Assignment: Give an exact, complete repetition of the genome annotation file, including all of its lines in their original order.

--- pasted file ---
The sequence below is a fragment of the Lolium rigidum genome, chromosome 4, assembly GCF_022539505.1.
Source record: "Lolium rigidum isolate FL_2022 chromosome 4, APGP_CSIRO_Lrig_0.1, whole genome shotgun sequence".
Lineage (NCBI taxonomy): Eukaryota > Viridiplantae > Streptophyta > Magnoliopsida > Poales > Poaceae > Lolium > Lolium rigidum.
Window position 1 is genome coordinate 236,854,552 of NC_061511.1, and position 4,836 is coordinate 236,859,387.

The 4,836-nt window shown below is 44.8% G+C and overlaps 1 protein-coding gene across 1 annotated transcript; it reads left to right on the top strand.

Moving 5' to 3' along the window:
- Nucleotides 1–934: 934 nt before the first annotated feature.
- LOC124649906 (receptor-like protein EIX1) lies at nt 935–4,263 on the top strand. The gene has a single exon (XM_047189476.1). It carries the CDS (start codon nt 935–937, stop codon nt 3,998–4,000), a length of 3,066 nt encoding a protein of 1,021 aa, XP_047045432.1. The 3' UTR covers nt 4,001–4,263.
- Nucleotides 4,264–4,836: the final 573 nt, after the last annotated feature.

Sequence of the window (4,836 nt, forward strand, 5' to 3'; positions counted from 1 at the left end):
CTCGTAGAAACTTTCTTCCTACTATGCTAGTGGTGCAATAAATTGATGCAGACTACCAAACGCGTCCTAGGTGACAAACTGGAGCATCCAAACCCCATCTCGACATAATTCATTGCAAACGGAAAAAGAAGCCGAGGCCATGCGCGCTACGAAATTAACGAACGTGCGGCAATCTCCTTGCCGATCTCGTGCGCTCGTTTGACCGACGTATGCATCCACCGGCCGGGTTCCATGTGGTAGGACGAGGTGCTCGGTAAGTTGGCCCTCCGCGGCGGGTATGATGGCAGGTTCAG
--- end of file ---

The sequence below is a fragment of the Lolium rigidum genome, chromosome 4, assembly GCF_022539505.1.
Source record: "Lolium rigidum isolate FL_2022 chromosome 4, APGP_CSIRO_Lrig_0.1, whole genome shotgun sequence".
Lineage (NCBI taxonomy): Eukaryota > Viridiplantae > Streptophyta > Magnoliopsida > Poales > Poaceae > Lolium > Lolium rigidum.
Window position 1 is genome coordinate 236,854,552 of NC_061511.1, and position 4,836 is coordinate 236,859,387.

The 4,836-nt window shown below is 44.8% G+C and overlaps 1 protein-coding gene across 1 annotated transcript; it reads left to right on the top strand.

Moving 5' to 3' along the window:
- Nucleotides 1–934: 934 nt before the first annotated feature.
- LOC124649906 (receptor-like protein EIX1) lies at nt 935–4,263 on the top strand. The gene has a single exon (XM_047189476.1). It carries the CDS (start codon nt 935–937, stop codon nt 3,998–4,000), a length of 3,066 nt encoding a protein of 1,021 aa, XP_047045432.1. The 3' UTR covers nt 4,001–4,263.
- Nucleotides 4,264–4,836: the final 573 nt, after the last annotated feature.

Sequence of the window (4,836 nt, forward strand, 5' to 3'; positions counted from 1 at the left end):
CTCGTAGAAACTTTCTTCCTACTATGCTAGTGGTGCAATAAATTGATGCAGACTACCAAACGCGTCCTAGGTGACAAACTGGAGCATCCAAACCCCATCTCGACATAATTCATTGCAAACGGAAAAAGAAGCCGAGGCCATGCGCGCTACGAAATTAACGAACGTGCGGCAATCTCCTTGCCGATCTCGTGCGCTCGTTTGACCGACGTATGCATCCACCGGCCGGGTTCCATGTGGTAGGACGAGGTGCTCGGTAAGTTGGCCCTCCGCGGCGGGTATGATGGCAGGTTCAG